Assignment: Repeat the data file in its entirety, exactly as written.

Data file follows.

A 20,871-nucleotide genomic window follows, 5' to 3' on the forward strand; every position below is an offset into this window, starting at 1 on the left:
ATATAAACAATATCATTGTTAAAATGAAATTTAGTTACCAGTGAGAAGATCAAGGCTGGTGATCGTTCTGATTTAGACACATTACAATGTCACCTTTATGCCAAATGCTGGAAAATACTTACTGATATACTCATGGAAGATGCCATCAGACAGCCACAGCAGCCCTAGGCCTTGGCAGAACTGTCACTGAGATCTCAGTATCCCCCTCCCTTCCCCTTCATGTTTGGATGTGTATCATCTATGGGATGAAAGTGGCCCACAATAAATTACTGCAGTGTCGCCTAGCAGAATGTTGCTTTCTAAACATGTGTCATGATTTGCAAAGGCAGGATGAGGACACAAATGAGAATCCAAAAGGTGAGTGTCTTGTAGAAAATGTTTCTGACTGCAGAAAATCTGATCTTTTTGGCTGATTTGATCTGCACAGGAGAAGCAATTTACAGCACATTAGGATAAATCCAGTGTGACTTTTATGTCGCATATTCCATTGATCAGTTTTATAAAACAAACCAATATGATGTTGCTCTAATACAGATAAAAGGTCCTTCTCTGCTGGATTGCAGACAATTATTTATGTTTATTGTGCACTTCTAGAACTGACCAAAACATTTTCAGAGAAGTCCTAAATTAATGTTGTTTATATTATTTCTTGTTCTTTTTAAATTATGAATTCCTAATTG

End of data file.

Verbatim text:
A 20,871-nucleotide genomic window follows, 5' to 3' on the forward strand; every position below is an offset into this window, starting at 1 on the left:
ATATAAACAATATCATTGTTAAAATGAAATTTAGTTACCAGTGAGAAGATCAAGGCTGGTGATCGTTCTGATTTAGACACATTACAATGTCACCTTTATGCCAAATGCTGGAAAATACTTACTGATATACTCATGGAAGATGCCATCAGACAGCCACAGCAGCCCTAGGCCTTGGCAGAACTGTCACTGAGATCTCAGTATCCCCCTCCCTTCCCCTTCATGTTTGGATGTGTATCATCTATGGGATGAAAGTGGCCCACAATAAATTACTGCAGTGTCGCCTAGCAGAATGTTGCTTTCTAAACATGTGTCATGATTTGCAAAGGCAGGATGAGGACACAAATGAGAATCCAAAAGGTGAGTGTCTTGTAGAAAATGTTTCTGACTGCAGAAAATCTGATCTTTTTGGCTGATTTGATCTGCACAGGAGAAGCAATTTACAGCACATTAGGATAAATCCAGTGTGACTTTTATGTCGCATATTCCATTGATCAGTTTTATAAAACAAACCAATATGATGTTGCTCTAATACAGATAAAAGGTCCTTCTCTGCTGGATTGCAGACAATTATTTATGTTTATTGTGCACTTCTAGAACTGACCAAAACATTTTCAGAGAAGTCCTAAATTAATGTTGTTTATATTATTTCTTGTTCTTTTTAAATTATGAATTCCTAATTG